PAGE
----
The semiconductor industry has been in a downtrend since 2018, but one stock that has emerged as a winner among its peers is Advanced Micro Devices (AMD). AMD rose 79.6% in 2018, while the VanEck Vectors Semiconductor ETF (SMH) fell 10.8%.
AMD was stuck in a sell-off that sent the stock down 22% in December 2018. However, it recovered slightly by 7.2% in the first nine days of 2019. Many analysts and investors are optimistic about the stock and pessimistic about the semiconductor industry.
On January 4, tech investor Paul Meeks told CNBC that he expects AMD stock to rise 50% within the next three years, which equates to $28 by 2022. He is optimistic about AMD, as he expects the company to gain some share in the server CPU (central processing unit) market from Intel (INTC) and some share in the gaming processor market from NVIDIA (NVDA). Because AMD is a small player in these markets, it has ample room to grow by picking up market share.
To increase its share in the PC, server, and gaming markets, AMD is launching next-generation CPUs and GPUs (graphics processing unit).
AMD’s announcements at CES 2019
The chip industry measures chip circuits in nanometers (one-billionth of a meter). The smaller the chip size, the better the performance and power efficiency. Until recently, Intel was the technology leader with the most advanced process node. However, a three-year delay in its 10 nm node allowed AMD to overtake Intel in terms of process node production.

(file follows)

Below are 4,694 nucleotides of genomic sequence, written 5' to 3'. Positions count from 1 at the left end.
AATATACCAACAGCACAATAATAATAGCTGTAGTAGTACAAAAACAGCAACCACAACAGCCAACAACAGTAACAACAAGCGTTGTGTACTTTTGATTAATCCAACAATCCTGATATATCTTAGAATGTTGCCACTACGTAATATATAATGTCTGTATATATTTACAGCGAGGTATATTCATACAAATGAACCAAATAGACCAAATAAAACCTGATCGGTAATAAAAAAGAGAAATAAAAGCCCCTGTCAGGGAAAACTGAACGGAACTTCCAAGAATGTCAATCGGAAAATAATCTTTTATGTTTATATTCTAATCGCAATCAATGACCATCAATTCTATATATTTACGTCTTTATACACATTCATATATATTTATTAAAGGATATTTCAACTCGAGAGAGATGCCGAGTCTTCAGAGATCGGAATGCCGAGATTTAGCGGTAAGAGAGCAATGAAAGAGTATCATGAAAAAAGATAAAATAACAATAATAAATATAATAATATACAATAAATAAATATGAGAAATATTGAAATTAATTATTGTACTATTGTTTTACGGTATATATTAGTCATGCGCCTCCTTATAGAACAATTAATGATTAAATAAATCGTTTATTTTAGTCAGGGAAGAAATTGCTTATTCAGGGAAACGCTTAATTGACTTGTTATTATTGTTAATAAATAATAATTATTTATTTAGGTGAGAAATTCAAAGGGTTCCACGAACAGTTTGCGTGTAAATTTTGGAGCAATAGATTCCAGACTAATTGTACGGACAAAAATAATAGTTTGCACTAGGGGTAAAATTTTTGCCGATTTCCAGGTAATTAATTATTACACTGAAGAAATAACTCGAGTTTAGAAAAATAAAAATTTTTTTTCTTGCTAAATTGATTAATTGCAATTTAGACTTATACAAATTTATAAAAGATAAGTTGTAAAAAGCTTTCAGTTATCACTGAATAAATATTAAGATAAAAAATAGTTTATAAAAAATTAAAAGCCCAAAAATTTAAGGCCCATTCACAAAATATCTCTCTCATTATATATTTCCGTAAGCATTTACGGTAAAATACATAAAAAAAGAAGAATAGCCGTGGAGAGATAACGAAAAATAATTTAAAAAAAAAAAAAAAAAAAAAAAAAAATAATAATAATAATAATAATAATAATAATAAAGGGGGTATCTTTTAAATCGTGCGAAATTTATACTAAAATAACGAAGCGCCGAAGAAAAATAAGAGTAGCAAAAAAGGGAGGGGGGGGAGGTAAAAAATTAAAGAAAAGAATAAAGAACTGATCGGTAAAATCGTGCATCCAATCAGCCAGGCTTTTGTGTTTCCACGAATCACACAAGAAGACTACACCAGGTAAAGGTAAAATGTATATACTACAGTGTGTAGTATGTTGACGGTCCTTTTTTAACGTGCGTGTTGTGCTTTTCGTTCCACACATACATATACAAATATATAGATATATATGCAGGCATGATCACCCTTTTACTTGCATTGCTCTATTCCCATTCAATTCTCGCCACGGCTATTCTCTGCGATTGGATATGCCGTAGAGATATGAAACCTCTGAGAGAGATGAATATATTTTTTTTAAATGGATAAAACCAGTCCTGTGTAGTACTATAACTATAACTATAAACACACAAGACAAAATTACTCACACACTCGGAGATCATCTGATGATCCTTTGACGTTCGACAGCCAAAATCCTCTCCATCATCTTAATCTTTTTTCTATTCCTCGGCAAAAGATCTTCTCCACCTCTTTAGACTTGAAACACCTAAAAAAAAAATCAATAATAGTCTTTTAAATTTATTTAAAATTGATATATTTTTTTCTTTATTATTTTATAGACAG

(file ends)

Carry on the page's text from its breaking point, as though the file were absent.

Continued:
At the 2019 Consumer Electronics Show, AMD announced its 7 nm CPUs and GPUs, which set the stage for its growth in 2019. The company’s CEO, Lisa Su, announced the world’s first 7 nm desktop GPU, Radeon VII, which marks its entry into the high-end gaming segment. She also announced AMD’s third-generation Ryzen CPUs built on 7 nm nodes, which will compete with Intel’s ninth-generation CPUs. She stated that AMD is on track to ship its first 7 nm EPYC server CPU in mid-2019.
In this series, we’ll look at the above product announcements and what they mean for investors.